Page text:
• Pay Women and Men Equally For The Same Jobs: This seems like a no brainer, but of course this is where the heart of the problem exists! Some employers claim to pay everyone equally, but those companies have other issues, such as Raytheon’s and Microsoft’s underemployment of women in technical and engineering positions and the extreme effort women must make to get ahead. Thus, a balance must occur among the percentage of women employed as well as equal opportunities and compensation.
  • Banish the Double Standard: If there must be a double standard for women it should be made fair by understanding and appreciating the differences in women’s management and leadership styles. It’s important not to make women feel lesser than men because they are different. And because women are different doesn’t mean they need to complete extra training and work to achieve equal footing with men.
  • Eliminate the “Pink-Collar Ghetto” Industries and Positions: Some industries and positions are considered to be the pink-collar ghetto because they are dominated by women who are paid lower wages than men who are in white-collar corporate or blue-collar manufacturing jobs. With the rise of the late 19th century industrial age women began working in low-paying factory jobs and later in offices as low-paid typists. Later, during WWII women entered professions previously occupied by men, such as factory work and nursing; many women enjoyed high pay until the War ended and the men came home to reclaim these high paying jobs. Women remained as nurses, teachers, secretaries, telephone operators, librarians, clerks and low-level factory technicians. Today, there are many jobs and industries that are dominated by women, who are paid less than men are in the fields that they dominate. It’s time to change that.
  • Don’t Just Promote Your Female “Stars”: Policies should cover all women, not just the outperformers. Just as ordinary male workers are promoted regularly, ordinary female workers should be similarly trained, developed and promoted. More than half of entry-level professional positions in the largest U.S. companies are filled by women, but McKinsey reports that according to Catalyst women “hold only 37 percent of middle-management positions, 28 percent of vice-president and senior-managerial roles, and 14 percent of seats on executive committees.” This would indicate that women are not being treated fairly and that those who do ascend to leadership positions have somehow navigated that “women’s track” I mentioned earlier. This, too, must change.

Men

There cannot be equality for women across the board until men step up and assume their fair share of family, domestic and personal responsibilities. Here are some steps to take:

  • Understand that Gender Equality Is A Man’s Issue: With more women contributing to the economics of the family and even becoming the family breadwinners, the ability of women to earn the same pay as men is crucial. And the more women earn the higher the family’s quality of life and opportunities and the better a couple’s retirement security. This cannot be achieved if women continue to be harassed, marginalized and burned out in the workforce. As well, men can benefit from equal support when they need it from women who are professionally fulfilled and happy.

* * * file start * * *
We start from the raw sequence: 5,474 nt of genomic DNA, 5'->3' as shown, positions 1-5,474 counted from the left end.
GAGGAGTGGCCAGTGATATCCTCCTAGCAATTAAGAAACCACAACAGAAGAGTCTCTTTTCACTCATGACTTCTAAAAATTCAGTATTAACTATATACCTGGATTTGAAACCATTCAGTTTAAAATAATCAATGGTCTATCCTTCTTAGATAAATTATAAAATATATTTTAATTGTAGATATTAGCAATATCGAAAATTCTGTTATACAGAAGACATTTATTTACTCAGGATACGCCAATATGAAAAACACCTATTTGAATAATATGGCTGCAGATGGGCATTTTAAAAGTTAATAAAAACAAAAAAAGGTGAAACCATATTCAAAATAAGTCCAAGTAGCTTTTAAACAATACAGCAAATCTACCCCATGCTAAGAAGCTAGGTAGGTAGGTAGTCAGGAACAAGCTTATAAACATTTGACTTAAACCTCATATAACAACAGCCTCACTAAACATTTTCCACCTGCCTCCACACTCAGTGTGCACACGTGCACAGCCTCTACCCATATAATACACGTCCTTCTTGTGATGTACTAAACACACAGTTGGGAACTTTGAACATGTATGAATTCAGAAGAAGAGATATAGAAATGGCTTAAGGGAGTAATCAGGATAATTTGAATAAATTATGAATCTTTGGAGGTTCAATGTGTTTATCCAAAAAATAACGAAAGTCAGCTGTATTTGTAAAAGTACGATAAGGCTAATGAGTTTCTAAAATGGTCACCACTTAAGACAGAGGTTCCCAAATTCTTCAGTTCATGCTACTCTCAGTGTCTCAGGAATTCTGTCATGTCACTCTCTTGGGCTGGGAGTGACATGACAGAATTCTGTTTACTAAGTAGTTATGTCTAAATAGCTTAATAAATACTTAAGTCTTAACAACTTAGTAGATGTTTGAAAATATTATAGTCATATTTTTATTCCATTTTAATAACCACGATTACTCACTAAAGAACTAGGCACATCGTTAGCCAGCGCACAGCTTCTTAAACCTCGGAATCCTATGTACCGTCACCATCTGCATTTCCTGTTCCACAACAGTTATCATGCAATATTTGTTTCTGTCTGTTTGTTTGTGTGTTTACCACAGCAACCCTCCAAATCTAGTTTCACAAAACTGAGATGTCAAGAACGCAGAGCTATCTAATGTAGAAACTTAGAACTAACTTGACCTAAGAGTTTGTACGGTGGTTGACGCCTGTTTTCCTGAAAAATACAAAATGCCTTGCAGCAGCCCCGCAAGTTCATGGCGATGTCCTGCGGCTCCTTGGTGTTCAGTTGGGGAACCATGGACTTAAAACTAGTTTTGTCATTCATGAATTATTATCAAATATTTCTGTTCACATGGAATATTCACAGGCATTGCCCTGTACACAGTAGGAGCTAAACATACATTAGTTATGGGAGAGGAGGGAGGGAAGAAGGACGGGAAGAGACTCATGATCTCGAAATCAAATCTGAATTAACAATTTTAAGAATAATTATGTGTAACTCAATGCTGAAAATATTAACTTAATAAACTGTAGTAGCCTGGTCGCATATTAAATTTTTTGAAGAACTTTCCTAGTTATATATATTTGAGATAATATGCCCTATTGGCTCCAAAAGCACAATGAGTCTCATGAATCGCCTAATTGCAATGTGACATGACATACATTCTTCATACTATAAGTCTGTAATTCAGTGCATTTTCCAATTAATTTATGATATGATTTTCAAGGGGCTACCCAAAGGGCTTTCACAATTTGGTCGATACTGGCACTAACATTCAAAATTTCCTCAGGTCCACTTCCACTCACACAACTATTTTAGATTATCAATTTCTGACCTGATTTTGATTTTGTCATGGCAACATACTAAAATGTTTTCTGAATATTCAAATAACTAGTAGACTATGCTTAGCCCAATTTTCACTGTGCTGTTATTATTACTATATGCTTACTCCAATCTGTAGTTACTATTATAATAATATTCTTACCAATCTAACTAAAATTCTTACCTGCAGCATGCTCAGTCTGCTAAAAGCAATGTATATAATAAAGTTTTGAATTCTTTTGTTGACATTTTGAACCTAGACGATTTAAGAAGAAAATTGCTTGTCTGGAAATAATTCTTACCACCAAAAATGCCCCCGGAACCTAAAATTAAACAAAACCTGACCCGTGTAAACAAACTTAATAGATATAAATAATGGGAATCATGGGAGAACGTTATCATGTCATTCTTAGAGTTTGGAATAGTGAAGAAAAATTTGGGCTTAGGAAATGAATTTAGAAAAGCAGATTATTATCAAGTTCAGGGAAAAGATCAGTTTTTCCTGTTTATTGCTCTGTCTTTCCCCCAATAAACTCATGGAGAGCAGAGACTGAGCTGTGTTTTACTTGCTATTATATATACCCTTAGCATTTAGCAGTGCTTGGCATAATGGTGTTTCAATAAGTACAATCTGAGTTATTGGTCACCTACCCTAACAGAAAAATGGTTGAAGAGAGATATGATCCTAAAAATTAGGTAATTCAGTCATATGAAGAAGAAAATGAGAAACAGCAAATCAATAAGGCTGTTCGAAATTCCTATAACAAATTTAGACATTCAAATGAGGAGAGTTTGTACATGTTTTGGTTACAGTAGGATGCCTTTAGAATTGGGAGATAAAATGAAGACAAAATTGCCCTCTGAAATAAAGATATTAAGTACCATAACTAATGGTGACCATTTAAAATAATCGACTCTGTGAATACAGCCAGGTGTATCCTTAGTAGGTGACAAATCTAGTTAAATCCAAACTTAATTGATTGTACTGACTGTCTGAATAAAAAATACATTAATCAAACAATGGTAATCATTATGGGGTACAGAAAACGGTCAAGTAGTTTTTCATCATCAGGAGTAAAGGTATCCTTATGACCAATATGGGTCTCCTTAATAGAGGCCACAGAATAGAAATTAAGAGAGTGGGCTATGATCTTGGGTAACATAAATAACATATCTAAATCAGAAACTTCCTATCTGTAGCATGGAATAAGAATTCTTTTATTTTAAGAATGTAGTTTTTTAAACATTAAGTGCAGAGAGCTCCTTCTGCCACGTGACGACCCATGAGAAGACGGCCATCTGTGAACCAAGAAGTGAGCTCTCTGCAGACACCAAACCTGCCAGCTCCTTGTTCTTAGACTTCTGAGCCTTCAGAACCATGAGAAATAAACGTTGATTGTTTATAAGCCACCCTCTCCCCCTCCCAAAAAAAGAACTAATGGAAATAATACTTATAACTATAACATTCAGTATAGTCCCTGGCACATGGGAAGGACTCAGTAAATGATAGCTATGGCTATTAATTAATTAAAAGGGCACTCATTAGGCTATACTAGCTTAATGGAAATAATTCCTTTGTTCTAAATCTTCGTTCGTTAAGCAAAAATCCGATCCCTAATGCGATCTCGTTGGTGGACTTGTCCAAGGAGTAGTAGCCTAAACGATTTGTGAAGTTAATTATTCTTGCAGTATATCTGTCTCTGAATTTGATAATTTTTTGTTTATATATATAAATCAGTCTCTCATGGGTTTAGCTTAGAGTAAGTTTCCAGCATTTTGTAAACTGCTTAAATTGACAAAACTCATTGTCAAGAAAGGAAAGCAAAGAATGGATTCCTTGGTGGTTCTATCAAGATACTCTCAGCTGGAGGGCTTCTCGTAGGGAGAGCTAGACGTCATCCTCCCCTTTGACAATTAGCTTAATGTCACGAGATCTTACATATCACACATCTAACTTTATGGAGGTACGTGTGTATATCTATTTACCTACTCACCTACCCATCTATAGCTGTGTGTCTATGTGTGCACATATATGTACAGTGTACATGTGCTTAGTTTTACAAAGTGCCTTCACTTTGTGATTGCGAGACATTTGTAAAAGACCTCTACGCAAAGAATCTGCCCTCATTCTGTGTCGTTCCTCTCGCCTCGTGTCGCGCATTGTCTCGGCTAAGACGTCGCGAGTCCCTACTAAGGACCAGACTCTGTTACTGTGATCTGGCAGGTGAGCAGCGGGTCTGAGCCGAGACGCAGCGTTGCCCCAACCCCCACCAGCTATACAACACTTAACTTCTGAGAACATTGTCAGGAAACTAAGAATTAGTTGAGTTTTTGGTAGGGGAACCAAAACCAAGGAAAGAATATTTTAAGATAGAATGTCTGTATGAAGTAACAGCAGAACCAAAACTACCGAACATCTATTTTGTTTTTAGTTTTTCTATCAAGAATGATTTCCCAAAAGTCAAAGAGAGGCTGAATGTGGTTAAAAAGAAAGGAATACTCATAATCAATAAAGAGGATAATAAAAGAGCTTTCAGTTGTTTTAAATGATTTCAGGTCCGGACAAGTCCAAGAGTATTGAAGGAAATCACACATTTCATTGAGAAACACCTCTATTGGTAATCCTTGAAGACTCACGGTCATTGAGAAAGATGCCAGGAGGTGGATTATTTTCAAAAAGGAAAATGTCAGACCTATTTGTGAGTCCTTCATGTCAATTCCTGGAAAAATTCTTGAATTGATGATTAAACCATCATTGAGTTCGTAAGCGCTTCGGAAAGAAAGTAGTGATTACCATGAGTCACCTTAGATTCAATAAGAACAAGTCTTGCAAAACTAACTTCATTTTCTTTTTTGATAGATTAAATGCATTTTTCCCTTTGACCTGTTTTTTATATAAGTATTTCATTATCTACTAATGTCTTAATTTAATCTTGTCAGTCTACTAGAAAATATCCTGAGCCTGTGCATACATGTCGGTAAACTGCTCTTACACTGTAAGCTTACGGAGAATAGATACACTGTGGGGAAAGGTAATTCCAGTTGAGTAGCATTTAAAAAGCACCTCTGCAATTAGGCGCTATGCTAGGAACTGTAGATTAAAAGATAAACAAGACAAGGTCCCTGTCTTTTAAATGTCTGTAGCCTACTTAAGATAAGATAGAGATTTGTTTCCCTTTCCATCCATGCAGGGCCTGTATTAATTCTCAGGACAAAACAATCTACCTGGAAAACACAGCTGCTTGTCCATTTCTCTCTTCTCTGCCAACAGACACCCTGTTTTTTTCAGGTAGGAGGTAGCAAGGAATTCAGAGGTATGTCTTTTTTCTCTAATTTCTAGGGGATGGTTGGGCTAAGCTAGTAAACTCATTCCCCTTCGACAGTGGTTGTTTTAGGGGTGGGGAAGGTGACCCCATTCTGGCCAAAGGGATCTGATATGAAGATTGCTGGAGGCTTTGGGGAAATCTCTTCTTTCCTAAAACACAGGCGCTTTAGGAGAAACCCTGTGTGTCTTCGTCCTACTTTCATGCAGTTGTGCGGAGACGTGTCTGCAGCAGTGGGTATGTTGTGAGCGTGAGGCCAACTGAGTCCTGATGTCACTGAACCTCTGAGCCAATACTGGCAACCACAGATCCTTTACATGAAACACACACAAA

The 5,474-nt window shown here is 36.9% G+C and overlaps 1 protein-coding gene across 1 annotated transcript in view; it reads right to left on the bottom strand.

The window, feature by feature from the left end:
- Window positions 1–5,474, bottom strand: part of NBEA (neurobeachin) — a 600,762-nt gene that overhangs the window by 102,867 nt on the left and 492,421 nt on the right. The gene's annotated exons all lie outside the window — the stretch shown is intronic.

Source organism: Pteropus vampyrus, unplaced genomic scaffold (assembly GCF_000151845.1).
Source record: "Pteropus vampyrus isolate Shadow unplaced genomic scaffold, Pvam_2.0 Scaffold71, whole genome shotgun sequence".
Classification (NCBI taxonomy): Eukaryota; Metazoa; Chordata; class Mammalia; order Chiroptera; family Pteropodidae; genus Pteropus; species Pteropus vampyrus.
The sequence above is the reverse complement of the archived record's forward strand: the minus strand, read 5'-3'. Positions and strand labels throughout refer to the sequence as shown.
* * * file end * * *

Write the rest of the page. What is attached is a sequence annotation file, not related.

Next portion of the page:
• Take On Equal Share of Household Responsibilities: The era of one half of the population being relegated to cooking and keeping house for the other half is over. And the era of superwomen who hold down jobs and assume fulltime responsibility for home and children must end. And each spouse or partner should support the other in his and/or her career or job pursuits. And that includes the job search, volunteering while applying for jobs, going on interviews and everything involved with jumpstarting or continuing professional pursuits. More men are becoming involved with caring for children and the home. This sharing can be an ongoing arrangement or periods when she and he take turns to allow each other to establish careers. And, it should be noted that work-life balance conflicts among couples are not limited to straight couples; gay and lesbian couples also experience them.
  • Assume An Active Role In Changing the Workplace: Millennial men are more willing than those of previous generations to share domestic responsibilities but are being thwarted by lagging workplace policies. It is imperative that men take an active role in demanding workplace flexibility that allows both men and women to pursue their careers and raise their families. Working with women, men can be a powerful force for workplace change. Voting for political candidates on the national, state and local levels that can help effect that change will help as well.

Government and Society

  • Ensure Equal Pay For Equal Work: The Lilly Ledbetter Fair Pay Act of 2009 was a milestone in addressing unfairness in wages paid to women versus men and granting workers the leverage they need to achieve fair pay. However, the Paycheck Fairness Act, which would strengthen the 1963 Equal Pay Act, has been languishing in Congress for a few years. Both the President and Congress need to be fully committed to equal pay and other fairness practices in the workplace, not just part-way.